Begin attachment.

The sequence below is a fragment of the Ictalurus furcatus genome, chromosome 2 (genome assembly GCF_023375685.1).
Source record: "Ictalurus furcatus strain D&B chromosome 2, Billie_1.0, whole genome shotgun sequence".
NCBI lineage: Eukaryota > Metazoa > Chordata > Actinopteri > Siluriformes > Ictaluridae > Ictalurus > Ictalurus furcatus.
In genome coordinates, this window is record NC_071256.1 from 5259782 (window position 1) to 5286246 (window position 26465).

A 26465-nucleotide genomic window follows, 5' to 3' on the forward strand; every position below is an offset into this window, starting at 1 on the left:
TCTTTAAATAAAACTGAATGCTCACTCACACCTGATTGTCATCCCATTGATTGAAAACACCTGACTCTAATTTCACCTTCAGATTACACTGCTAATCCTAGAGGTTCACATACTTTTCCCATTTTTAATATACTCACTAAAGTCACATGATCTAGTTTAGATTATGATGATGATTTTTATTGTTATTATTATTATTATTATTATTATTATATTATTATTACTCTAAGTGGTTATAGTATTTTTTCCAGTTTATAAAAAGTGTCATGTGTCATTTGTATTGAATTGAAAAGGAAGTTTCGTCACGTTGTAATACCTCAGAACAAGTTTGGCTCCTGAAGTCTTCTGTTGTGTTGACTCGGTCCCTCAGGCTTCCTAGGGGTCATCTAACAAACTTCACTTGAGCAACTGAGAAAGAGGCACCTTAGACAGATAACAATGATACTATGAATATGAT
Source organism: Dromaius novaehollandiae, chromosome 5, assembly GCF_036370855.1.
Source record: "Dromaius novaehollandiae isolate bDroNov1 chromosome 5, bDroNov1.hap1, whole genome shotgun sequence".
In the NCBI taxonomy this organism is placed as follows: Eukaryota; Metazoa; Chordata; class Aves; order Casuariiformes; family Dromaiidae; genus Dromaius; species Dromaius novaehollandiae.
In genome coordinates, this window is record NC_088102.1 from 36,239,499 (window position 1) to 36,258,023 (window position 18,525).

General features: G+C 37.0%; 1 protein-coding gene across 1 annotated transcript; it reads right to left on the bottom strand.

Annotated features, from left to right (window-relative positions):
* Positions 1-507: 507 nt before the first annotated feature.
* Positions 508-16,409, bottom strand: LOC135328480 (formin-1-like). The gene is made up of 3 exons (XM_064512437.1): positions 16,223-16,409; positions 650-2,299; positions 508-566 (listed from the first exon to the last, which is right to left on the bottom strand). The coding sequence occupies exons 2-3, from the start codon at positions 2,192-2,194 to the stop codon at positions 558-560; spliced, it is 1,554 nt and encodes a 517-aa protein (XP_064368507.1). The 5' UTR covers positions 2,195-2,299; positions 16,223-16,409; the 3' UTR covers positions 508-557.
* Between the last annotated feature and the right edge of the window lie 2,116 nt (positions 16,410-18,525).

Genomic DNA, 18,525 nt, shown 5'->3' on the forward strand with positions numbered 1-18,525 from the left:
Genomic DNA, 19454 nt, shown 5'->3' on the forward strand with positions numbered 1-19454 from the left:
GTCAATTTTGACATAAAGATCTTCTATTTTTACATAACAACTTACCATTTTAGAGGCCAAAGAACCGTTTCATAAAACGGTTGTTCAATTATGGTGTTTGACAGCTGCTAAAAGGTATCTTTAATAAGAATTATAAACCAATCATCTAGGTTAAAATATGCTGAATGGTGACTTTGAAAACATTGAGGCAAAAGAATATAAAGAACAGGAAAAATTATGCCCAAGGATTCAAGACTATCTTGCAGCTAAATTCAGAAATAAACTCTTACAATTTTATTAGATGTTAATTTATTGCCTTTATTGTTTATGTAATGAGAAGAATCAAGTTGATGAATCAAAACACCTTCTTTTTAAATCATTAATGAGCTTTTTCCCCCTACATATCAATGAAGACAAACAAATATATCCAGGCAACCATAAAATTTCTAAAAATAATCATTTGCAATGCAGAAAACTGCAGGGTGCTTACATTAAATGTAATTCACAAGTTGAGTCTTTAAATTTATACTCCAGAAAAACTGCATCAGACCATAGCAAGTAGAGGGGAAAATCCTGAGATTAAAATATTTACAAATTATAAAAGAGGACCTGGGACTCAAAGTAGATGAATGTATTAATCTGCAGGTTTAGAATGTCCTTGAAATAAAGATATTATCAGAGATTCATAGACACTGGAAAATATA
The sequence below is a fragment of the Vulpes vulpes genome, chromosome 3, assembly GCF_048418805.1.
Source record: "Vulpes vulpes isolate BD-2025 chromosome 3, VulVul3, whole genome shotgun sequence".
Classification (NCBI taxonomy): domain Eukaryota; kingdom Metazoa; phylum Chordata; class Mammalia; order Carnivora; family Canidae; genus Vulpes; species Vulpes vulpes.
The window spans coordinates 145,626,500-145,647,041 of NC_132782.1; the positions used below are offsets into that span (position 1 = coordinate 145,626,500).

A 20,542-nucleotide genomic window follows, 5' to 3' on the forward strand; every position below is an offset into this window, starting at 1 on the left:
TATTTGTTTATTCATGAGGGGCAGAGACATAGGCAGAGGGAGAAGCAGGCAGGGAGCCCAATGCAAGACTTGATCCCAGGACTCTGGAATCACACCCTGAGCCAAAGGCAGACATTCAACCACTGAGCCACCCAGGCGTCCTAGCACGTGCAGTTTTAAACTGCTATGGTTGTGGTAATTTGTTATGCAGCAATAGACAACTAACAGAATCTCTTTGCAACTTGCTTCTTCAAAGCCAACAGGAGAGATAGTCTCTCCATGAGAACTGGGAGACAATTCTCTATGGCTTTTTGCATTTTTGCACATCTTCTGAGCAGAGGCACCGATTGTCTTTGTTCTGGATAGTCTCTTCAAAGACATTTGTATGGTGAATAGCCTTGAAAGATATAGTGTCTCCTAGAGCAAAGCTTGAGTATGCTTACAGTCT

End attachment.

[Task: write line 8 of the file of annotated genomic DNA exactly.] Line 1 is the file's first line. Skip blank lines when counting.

Source record: "Dromaius novaehollandiae isolate bDroNov1 chromosome 5, bDroNov1.hap1, whole genome shotgun sequence".